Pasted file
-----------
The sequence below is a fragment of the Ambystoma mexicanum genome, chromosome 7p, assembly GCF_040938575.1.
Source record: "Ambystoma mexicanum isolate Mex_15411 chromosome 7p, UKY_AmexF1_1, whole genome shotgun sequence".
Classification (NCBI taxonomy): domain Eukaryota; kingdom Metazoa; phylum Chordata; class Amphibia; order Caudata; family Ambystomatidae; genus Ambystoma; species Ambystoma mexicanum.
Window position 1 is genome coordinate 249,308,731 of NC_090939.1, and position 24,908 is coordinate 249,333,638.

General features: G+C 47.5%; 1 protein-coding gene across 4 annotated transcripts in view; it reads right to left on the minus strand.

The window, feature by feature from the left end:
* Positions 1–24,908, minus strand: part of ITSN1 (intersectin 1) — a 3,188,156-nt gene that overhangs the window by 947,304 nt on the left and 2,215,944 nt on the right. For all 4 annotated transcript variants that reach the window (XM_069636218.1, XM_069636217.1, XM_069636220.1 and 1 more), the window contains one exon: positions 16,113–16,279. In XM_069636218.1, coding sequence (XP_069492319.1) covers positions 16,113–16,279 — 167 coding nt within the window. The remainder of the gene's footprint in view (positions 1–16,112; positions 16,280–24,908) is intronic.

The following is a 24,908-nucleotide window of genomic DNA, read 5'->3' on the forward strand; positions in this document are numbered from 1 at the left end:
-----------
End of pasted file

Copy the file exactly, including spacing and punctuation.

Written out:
The sequence below is a fragment of the Ambystoma mexicanum genome, chromosome 7p, assembly GCF_040938575.1.
Source record: "Ambystoma mexicanum isolate Mex_15411 chromosome 7p, UKY_AmexF1_1, whole genome shotgun sequence".
Classification (NCBI taxonomy): domain Eukaryota; kingdom Metazoa; phylum Chordata; class Amphibia; order Caudata; family Ambystomatidae; genus Ambystoma; species Ambystoma mexicanum.
Window position 1 is genome coordinate 249,308,731 of NC_090939.1, and position 24,908 is coordinate 249,333,638.

General features: G+C 47.5%; 1 protein-coding gene across 4 annotated transcripts in view; it reads right to left on the minus strand.

The window, feature by feature from the left end:
* Positions 1–24,908, minus strand: part of ITSN1 (intersectin 1) — a 3,188,156-nt gene that overhangs the window by 947,304 nt on the left and 2,215,944 nt on the right. For all 4 annotated transcript variants that reach the window (XM_069636218.1, XM_069636217.1, XM_069636220.1 and 1 more), the window contains one exon: positions 16,113–16,279. In XM_069636218.1, coding sequence (XP_069492319.1) covers positions 16,113–16,279 — 167 coding nt within the window. The remainder of the gene's footprint in view (positions 1–16,112; positions 16,280–24,908) is intronic.

The following is a 24,908-nucleotide window of genomic DNA, read 5'->3' on the forward strand; positions in this document are numbered from 1 at the left end: